Eliason: I don't understand it. But you're absolutely right. For example, I've just completed a couple of teacher workshops, and the title was--and it's always an interesting title--"Creative Expression in the Foreign Language Classroom." And everyone always says, "Sure, we have to be creative as teachers," and so on. Then they'll go to workshops and say, "Gee, those are good ideas." Then they go back and do exactly what they have always done, maybe altering something and maybe trying some little thing, but not really looking at the imagination as the basis for change or reforming or revitalizing their classrooms. So what I did was spend a lot of time trying to convince the audience that their students were very different from what they--the teachers--are. In an attempt to delineate these differences, I spent a lot of time talking about personality styles and temperament styles, and right hemisphere-left hemisphere. The question is: do people really believe that there are creative people in their classes who need to find some way to express themselves, and ought to find it in their classes. This seems to be very important because maybe the lack of finding such expression is a block to their achievement. If that is the case, teachers should understand it: if they don't, then that lack of understanding is itself a block to creative expression.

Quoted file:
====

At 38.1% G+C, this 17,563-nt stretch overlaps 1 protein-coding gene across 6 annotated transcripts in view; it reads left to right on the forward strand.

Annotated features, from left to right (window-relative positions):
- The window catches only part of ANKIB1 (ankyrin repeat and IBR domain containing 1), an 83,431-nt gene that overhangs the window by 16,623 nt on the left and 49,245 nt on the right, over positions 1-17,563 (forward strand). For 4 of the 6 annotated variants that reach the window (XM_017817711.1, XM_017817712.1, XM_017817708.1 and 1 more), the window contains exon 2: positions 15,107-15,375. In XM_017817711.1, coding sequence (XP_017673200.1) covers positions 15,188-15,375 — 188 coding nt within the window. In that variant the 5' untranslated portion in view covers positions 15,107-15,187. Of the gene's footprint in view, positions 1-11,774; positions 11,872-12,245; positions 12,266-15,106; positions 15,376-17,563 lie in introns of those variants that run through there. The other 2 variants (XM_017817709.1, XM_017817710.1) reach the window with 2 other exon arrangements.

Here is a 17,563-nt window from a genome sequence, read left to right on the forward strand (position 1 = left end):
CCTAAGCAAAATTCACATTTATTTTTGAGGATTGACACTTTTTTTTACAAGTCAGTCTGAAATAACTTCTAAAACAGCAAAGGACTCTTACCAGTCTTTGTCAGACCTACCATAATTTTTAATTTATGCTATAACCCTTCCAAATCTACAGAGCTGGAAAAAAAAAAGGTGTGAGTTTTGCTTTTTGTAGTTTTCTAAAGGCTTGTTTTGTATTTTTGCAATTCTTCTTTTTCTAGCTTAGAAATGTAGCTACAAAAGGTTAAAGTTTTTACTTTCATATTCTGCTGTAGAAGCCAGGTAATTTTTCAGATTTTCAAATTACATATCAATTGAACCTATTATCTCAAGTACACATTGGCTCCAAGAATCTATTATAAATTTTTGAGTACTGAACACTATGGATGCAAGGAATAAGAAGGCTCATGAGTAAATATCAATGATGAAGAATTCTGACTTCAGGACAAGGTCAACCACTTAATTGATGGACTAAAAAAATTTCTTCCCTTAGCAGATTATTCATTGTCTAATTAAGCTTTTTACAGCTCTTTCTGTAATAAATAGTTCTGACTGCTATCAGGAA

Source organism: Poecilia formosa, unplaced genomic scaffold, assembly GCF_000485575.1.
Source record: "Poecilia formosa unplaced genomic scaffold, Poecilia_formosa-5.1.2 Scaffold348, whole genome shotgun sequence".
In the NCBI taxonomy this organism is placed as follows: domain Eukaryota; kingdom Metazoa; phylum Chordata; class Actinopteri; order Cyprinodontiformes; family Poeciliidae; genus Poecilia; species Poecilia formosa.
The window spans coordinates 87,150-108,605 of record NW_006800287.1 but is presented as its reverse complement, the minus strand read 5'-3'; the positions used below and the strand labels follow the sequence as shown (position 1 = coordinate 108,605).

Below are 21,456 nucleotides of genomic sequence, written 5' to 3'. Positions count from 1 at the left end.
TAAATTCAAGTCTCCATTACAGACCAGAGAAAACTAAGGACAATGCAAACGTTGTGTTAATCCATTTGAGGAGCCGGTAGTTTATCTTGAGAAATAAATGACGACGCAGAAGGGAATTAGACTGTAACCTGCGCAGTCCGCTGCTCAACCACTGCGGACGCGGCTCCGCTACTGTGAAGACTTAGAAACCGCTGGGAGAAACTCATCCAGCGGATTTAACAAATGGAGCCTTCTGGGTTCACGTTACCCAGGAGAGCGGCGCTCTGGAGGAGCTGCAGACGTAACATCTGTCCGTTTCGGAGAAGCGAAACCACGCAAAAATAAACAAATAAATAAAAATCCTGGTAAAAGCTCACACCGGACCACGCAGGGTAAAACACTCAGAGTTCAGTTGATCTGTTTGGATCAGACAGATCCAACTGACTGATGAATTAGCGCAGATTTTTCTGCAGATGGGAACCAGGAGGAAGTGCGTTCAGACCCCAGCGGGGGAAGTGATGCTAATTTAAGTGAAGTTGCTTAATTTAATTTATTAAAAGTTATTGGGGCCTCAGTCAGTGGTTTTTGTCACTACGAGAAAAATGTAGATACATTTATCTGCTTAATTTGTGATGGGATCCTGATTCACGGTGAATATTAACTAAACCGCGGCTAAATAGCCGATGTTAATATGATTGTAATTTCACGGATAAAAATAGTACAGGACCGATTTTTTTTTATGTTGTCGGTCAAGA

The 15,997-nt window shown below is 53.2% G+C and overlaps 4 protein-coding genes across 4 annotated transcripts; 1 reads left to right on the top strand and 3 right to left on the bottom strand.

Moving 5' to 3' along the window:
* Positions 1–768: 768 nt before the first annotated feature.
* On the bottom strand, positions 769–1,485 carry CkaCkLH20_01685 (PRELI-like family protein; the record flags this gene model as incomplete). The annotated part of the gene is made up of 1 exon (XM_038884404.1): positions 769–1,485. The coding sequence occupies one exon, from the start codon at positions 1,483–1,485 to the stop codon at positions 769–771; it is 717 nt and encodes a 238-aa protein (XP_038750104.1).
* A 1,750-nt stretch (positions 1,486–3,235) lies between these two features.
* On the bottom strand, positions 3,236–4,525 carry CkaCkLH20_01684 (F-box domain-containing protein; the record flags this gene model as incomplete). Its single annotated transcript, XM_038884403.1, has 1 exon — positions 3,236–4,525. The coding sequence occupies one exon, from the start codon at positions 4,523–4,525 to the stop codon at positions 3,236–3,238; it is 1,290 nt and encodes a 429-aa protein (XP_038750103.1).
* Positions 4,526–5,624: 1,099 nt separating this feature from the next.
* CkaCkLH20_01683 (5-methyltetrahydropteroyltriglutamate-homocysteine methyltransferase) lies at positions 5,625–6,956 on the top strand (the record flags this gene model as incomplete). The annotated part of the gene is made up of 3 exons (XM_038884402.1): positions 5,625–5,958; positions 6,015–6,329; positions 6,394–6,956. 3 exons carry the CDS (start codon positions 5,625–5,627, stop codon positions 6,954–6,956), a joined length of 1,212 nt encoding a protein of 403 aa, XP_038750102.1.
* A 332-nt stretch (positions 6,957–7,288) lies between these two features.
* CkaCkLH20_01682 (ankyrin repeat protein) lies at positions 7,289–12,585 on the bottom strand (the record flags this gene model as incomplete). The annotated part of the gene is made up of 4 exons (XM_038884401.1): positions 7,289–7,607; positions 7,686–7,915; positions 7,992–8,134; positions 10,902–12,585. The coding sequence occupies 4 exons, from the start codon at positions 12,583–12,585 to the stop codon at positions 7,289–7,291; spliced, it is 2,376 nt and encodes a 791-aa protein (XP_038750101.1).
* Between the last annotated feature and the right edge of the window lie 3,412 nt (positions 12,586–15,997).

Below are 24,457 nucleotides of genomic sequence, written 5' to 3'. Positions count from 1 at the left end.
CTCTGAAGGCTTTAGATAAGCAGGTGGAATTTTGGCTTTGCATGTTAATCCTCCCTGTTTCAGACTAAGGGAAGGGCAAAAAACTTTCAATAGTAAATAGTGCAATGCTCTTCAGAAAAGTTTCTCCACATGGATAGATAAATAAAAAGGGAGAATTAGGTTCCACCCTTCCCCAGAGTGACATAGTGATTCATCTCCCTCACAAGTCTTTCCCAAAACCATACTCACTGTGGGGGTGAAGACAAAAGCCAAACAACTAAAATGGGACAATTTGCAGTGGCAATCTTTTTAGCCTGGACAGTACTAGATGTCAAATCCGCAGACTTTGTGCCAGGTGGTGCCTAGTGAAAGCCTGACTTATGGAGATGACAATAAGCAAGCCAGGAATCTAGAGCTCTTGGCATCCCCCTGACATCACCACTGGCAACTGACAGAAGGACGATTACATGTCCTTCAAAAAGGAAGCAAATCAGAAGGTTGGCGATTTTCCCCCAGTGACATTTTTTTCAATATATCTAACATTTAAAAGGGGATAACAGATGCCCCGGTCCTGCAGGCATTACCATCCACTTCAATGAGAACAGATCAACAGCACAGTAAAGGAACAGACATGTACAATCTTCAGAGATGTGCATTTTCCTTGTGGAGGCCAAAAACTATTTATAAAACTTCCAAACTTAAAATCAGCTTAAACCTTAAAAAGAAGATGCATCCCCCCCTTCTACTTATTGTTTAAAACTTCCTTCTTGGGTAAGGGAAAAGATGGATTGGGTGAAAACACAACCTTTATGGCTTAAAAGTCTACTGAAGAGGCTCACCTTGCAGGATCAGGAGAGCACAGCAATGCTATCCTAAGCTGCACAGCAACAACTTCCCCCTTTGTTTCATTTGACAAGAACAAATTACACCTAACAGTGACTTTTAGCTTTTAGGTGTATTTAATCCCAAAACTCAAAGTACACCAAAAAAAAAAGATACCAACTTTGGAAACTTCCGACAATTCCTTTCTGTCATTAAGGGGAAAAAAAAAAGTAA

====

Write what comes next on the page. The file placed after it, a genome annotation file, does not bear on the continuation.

JILL: Do you think that the imagination is more relevant for some types of personality than others in terms of acquiring a second language?

Eliason: That's a hard one. I think so because even constructing a sentence means selecting from the reservoir that we have. There are a lot of characteristics of creative people that have been written about. But when you talk to a creative person, it's interesting how they use language. For example, the thinking of people connected to literature is usually not convergent but divergent. Their language is almost always full of imagery. They find it easy to do images. And almost always it's more interesting. You talk to an engineer, and it's rather tough going, unless you're talking his language. It's like speaking literature or speaking art or speaking sculpture or speaking poetry--they're all separate fields. So if your question means does it help to be creative to use language more creatively, the answer is yes: obviously it's part of a certain kind of activity. The next question might be a little different. What about the artist--the painter, the graphic artist, the sculptor or the person who's dealing with different kinds of artistic expression? Does it help them to be linguistically more effective or accomplished? I think so. Those stereotypes of the athlete or of the artist who hasn't got a brain in his head are all wrong. Often, they are very astute in talking about sports and art. Maybe they don't give you all the reasons about what they're doing or how they're doing it, but they're always cognitively oriented people. In my experience, that's true.